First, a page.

7 Positives to Look at Coming out of Carson Palmer's Slow Start
Three weeks ago, Carson Palmer was sitting on his couch eating bon bons, thinking that football wasn't going to happen for him this year. Suddenly, he gets a text, saying, "You're gonna be a Raider. Get your butt to Oakland tomorrow so we can get this thing crackin'!"
He then goes to Oakland, thinking that he was going to get a little time to get acclimated to his new team. Instead, he gets thrown into the fire halfway through the game, down 21 points, after three days of practice where he didn't get many reps.
Despite only knowing 15 plays going into the game, he threw the ball 21 times in the second half—and it wasn't pretty, as he threw three interceptions. He then gets a bye—two weeks to get to know his team before making his first start for the Raiders.
It was another three-interception game for Palmer, but this time he had 332 yards and three touchdowns to accompany the interceptions. As bad of a start that Palmer is off to, many positives can be taken from it.
Turn the page to see what they are.
Physically the Carson Palmer of Old
Immediately following the trade, many questioned if the Raiders were getting the Palmer of 2004-2007 or 2008-2010. Palmer was an elite quarterback from 2004-2007 with unusual arm strength before partially tearing a ligament in his throwing elbow—causing him to lose a few miles per hour from his fast ball.
Instead of having Tommy John surgery, Palmer opted to rest the elbow to see how it heals that way. The first thing we can take from Palmer's slow start is that there is nothing wrong with him physically.
His arm is very live, and he has shown that he can still put a ball in some spots that not many quarterbacks can. The deep out to Chaz Schilens as well as the touchdown passes to Jacoby Ford and Marcel Reece were absolute dimes over, between and around defenders.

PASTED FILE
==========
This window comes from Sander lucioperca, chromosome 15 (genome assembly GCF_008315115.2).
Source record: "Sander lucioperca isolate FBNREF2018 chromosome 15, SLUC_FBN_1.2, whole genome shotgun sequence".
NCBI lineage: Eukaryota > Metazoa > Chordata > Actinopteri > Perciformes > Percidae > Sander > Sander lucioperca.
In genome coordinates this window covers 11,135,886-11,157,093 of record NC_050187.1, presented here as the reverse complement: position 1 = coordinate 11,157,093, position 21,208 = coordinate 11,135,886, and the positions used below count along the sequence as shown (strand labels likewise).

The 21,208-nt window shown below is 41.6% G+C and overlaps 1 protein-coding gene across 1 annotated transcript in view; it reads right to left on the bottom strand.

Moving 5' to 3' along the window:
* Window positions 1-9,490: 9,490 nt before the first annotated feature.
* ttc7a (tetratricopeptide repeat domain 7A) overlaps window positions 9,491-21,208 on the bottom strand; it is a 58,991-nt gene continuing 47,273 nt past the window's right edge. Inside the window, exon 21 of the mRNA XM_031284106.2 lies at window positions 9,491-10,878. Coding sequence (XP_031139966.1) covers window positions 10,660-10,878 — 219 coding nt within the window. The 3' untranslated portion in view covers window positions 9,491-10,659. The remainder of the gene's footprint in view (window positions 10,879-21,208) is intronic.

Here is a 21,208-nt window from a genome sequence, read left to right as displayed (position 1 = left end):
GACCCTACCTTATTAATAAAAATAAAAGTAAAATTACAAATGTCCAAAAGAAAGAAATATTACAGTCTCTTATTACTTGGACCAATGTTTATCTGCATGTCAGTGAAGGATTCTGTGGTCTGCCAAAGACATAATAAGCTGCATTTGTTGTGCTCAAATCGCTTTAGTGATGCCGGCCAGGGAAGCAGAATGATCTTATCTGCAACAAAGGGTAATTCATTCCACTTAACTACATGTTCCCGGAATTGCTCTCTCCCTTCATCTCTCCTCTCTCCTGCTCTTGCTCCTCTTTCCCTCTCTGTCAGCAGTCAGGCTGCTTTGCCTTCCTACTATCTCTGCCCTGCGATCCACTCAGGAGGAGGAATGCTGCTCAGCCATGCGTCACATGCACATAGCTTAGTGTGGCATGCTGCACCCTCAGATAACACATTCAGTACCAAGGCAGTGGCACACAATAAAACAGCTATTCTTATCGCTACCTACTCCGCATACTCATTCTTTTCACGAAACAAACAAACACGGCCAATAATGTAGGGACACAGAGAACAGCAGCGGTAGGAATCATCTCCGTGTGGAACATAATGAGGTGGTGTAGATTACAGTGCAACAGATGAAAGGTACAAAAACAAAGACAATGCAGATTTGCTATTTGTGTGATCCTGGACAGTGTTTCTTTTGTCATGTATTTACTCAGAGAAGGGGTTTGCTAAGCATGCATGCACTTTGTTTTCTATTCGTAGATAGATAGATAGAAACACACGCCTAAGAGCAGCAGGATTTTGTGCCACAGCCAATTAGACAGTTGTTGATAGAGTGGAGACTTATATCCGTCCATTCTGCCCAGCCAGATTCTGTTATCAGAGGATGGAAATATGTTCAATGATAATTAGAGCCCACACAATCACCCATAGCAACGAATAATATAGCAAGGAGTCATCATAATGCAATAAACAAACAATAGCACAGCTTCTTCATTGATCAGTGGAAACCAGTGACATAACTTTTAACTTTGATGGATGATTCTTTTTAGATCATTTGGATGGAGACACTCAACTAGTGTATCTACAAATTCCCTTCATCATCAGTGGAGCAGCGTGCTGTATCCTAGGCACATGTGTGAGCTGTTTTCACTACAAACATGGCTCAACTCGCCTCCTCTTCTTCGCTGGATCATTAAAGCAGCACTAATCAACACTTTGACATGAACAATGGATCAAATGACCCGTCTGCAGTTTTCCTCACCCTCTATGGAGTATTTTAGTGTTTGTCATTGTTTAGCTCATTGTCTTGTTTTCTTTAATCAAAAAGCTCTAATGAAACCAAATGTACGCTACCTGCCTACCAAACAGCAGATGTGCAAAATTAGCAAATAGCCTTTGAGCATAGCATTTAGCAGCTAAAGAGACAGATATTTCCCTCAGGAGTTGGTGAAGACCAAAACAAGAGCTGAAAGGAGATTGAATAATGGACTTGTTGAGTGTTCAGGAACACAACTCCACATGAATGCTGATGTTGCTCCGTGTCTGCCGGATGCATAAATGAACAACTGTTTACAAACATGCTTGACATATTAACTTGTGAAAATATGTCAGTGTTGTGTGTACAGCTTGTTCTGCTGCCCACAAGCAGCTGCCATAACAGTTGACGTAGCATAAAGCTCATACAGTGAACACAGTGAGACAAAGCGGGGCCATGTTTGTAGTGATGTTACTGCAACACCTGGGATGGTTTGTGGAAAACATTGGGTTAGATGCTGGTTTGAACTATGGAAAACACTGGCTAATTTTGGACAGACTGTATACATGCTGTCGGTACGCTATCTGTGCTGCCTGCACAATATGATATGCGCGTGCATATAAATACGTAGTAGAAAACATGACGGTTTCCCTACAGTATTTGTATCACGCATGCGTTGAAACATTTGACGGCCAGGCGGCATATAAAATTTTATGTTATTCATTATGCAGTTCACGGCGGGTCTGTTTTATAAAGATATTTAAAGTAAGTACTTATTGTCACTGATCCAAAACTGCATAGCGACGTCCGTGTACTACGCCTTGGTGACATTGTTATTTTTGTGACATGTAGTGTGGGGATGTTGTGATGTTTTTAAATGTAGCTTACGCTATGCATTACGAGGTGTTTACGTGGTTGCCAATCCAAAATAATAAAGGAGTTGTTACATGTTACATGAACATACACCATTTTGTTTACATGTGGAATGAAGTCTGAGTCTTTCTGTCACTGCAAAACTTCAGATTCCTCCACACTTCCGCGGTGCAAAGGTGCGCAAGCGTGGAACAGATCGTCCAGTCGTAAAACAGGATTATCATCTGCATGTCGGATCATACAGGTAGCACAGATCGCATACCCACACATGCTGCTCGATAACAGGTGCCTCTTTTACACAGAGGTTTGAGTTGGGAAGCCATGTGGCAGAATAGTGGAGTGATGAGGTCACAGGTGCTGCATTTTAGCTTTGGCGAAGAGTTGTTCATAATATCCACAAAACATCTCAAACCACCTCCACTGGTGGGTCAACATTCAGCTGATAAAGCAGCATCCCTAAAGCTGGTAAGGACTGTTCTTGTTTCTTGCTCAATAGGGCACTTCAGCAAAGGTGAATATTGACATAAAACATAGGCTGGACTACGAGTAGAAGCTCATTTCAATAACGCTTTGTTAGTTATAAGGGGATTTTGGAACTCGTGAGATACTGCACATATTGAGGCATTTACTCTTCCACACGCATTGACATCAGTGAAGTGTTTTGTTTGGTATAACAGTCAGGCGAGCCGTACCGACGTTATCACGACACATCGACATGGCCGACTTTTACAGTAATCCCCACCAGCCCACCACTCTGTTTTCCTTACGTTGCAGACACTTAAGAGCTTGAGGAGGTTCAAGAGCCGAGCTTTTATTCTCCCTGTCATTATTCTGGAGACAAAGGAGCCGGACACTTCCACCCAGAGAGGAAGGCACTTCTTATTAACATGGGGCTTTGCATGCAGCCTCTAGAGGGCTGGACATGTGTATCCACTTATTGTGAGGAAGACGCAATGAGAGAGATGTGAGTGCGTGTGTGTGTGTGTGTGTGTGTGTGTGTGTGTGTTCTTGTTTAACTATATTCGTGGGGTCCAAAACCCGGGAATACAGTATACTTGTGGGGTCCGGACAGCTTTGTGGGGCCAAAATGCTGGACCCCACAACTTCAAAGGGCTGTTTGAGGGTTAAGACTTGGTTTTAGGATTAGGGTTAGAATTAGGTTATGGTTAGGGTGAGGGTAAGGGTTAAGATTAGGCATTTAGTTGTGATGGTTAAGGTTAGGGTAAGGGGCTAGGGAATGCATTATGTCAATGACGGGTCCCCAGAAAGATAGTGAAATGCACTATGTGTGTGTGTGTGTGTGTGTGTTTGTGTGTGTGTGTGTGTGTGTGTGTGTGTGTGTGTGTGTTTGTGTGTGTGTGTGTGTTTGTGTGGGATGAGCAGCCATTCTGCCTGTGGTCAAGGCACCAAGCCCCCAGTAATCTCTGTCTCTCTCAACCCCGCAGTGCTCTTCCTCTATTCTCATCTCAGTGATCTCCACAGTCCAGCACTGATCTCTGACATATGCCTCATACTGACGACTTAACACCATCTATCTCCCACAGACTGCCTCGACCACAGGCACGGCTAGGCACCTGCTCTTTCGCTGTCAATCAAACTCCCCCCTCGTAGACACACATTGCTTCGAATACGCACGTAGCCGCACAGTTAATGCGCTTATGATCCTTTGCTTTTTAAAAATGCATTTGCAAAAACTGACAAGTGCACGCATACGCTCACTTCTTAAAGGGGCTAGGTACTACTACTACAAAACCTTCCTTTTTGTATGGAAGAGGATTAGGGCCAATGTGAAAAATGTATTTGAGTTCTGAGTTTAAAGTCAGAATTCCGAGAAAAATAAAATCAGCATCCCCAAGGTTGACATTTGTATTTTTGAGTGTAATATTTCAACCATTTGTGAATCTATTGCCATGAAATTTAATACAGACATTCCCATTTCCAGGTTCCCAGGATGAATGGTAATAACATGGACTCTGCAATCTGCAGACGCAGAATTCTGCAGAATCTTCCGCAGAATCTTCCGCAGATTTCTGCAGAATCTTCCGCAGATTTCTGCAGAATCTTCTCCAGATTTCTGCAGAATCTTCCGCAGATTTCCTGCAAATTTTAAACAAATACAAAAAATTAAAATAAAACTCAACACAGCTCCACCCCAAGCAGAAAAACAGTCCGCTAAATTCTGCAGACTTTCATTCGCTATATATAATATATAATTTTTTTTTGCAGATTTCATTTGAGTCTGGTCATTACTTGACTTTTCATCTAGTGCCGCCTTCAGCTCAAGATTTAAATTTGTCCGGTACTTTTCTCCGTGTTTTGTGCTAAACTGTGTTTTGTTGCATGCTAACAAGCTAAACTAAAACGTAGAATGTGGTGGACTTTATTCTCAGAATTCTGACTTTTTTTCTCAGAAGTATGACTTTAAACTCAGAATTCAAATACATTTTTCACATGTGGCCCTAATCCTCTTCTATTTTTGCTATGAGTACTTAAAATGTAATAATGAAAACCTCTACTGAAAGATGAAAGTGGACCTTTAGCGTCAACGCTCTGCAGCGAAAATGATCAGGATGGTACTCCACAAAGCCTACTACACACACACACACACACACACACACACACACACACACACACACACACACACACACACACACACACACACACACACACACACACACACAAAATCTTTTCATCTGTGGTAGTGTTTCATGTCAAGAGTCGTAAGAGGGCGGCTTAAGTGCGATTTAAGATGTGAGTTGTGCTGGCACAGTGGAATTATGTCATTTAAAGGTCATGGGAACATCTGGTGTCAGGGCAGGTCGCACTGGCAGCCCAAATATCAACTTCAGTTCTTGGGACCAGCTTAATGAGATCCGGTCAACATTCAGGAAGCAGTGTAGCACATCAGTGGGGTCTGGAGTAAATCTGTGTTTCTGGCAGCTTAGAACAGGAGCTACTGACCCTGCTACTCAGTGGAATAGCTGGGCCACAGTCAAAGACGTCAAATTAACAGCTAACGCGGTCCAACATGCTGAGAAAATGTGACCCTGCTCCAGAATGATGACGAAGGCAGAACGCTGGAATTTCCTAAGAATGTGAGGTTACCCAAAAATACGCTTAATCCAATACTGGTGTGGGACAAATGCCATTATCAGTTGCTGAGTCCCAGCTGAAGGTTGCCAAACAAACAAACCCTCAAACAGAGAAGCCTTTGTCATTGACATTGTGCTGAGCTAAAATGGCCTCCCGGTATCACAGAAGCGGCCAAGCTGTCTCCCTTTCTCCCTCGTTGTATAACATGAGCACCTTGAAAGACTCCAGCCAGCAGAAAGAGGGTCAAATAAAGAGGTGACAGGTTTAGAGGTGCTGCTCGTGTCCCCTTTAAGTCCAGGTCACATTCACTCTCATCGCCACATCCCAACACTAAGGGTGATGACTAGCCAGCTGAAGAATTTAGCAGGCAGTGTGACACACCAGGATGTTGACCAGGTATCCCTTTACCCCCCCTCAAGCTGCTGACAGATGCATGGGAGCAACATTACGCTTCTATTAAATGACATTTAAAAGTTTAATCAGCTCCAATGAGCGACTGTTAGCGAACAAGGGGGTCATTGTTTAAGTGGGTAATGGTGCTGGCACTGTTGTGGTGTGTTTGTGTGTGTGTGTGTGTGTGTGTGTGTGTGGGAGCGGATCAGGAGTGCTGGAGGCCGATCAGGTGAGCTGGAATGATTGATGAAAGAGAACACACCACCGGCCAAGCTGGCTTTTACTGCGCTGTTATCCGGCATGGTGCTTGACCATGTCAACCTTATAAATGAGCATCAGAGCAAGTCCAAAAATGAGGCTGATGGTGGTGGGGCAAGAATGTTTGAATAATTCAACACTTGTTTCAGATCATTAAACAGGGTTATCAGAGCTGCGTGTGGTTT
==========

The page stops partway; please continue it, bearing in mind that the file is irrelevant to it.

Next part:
The only thing wrong with Palmer right now is rust and familiarity with his receivers. For all you Jason Campbell fans, if he dreams of making some of the throws Palmer has made, he better wake up and apologize.
Palmer has regained the arm and needs only to resharpen his mind.
Got Some Work in
I don't like the way Hue Jackson went about it, but Palmer was able to shake off a lot of rust with all the work he got over the last couple of games. Palmer threw the ball 21 times in a little less than a half of a game against the Kansas City Chiefs.
I don't have a problem with that because the Raiders were already down 21 points, so Palmer might as well get some work. I have a huge problem, however, with Palmer throwing the ball 35 times in his first start on Sunday.
Jackson sacrificed Sunday for Palmer to be ready on Thursday. One game at a time, please!
Directing the Offense
In getting the work that he got in Sunday, Palmer showed that he had a much firmer grasp of the offense. He went to the line and was decisive when he made his checks at the line of scrimmage.
He pointed out blitzes and made changes to the protections—making it harder for the Broncos to get to him. Against the chiefs, he seemed to simply run the play that was called in the huddle.
It looks like he now knows more than the 15 plays and three protections he knew in his first game against the Chiefs.
Deep Threats Can Eat
You can see from Sunday that Palmer is in Raider Nation to make use of all the deep threats on the team. Even fullback Marcel Reece is a deep threat, and Palmer made great use of him on a 42-yard touchdown pass.